As we noted last week, the expanding costs of the Honolulu Rail project has forced Honolulu's mayor to ask whether construction should be delayed or stopped entirely, short of its planned terminus at Ala Moana shopping center. "Middle Street" became the new rail watchword, even though stopping it there would omit -- temporarily or permanently -- the most densely populated, and therefore the most useful, portion of the route.
Middle Street is somewhat of a nondescript, dare we say it, "blah" street; more of a demarcation between the airport area and the more industrialized Dillingham corridor. A place you generally go by on your way elsewhere, not consider a destination. Frankly, it doesn't have much of a reputation for anything exciting. In our minds, it is most notable as the border between "town" and "country," at least psychically.
- Civil Beat's Chad Blair, however, sees it differently. In a tongue-in-cheek piece "Meet Middle Street, Oahu’s Hot New Travel Destination," he details the things to be found along Middle Street, perhaps soon to be the center (middle) of things, if the rail truly does end there: "All your needs are met on Middle Street: Bread. God. School. Booze. Fried chicken. Gas. Money. Cars. Japanese food. Karaoke. Restrooms. Jail. Clearly, Mayor Caldwell and Council Chair Ernie Martin are on to something. Ala Moana simply pales in comparison." Based on his report, we're going to have to reconsider Middle Street. Well played, sir!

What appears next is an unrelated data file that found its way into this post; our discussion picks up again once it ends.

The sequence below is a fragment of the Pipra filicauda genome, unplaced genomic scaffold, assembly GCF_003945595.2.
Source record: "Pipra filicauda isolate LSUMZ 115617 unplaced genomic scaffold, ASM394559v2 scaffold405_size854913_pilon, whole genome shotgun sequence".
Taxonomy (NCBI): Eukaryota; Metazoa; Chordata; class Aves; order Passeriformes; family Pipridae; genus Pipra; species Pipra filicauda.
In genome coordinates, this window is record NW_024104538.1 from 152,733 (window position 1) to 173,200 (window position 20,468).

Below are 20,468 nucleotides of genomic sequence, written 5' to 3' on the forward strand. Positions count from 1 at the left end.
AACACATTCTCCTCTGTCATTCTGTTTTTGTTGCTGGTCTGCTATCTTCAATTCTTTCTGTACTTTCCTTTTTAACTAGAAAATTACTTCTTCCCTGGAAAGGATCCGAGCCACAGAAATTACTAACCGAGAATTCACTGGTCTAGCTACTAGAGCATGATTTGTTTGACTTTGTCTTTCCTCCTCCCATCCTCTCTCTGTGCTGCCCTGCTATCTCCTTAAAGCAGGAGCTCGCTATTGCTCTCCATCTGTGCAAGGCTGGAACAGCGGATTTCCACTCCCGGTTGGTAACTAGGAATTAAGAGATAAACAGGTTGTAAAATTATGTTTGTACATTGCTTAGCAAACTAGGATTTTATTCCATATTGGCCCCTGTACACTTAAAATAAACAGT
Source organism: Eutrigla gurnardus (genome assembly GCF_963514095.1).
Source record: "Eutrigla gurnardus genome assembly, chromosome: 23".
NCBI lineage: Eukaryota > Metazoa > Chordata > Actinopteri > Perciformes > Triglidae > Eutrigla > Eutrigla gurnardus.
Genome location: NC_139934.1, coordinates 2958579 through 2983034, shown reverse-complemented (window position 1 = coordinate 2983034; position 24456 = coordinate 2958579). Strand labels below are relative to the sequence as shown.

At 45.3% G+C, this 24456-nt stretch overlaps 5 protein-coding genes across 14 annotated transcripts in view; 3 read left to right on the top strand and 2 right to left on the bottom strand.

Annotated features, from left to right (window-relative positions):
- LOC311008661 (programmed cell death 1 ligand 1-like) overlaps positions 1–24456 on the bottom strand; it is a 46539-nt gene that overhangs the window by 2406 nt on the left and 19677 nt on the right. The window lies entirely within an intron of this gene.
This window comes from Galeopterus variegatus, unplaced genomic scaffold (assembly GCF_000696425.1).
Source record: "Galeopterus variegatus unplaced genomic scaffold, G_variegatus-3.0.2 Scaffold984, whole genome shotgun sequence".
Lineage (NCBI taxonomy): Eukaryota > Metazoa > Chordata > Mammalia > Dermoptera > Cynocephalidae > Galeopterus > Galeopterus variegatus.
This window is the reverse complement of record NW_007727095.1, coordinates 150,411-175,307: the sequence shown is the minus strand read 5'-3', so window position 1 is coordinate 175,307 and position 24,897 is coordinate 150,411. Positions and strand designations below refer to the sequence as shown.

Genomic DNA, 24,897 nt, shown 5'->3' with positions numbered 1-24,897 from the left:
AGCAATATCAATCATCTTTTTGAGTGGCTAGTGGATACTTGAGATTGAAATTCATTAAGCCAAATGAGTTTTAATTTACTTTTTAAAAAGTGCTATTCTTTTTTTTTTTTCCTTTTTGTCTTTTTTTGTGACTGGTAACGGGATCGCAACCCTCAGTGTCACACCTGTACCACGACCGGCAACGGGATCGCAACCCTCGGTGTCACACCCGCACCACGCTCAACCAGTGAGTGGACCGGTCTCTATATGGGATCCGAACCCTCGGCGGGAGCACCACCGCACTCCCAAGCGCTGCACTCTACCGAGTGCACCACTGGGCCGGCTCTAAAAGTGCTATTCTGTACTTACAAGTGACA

- On a much more serious note, Gordon Pang at the Star-Advertiser reports that "Rail cost could be nearly $3 billion above current estimates." We're talking nearly $11 billion. Three billion more than the $8 billion currently projected by the FTA, and way more than the $3+ billion this thing was originally advertised as costing. See "Rail project may create 9,000 jobs" (Jan 17, 2008) ("Honolulu's $3.7 billion commuter rail project could generate an average of 9,100 jobs during the nine years it takes to build it. Those direct and indirect jobs could provide a boost to Honolulu's economy — and the construction sector in particular — between 2009 and 2017."). Those are real sit up and take notice numbers.
- Finally, Star-Advertiser political columnist Richard Borecca writes that "Kakaako property owners [those east of Middle Street, who are now in limbo] suffereing for 'maybe train.'" ("Down Kona Street is Steve Scott’s Scott Hawaii, which started in 1932 making plantation boots for sugarcane and pineapple field workers; now its Scott slippers are a well-known local brand. The city doesn’t want all of Scott’s property, just 7 feet of setback along one side. After months of negotiation, he and the city came to agreement, only to find out now that everything has stopped. “When the mayor came out initially and said stop at Middle Street, we said ‘Good, they won’t be coming here,’ but then Caldwell said he still wants to finish the project. We don’t know if he is stopping or not,” Scott said in an interview."). For more on the legal aspects of this limbo, see this post.
Stay tuned, folks.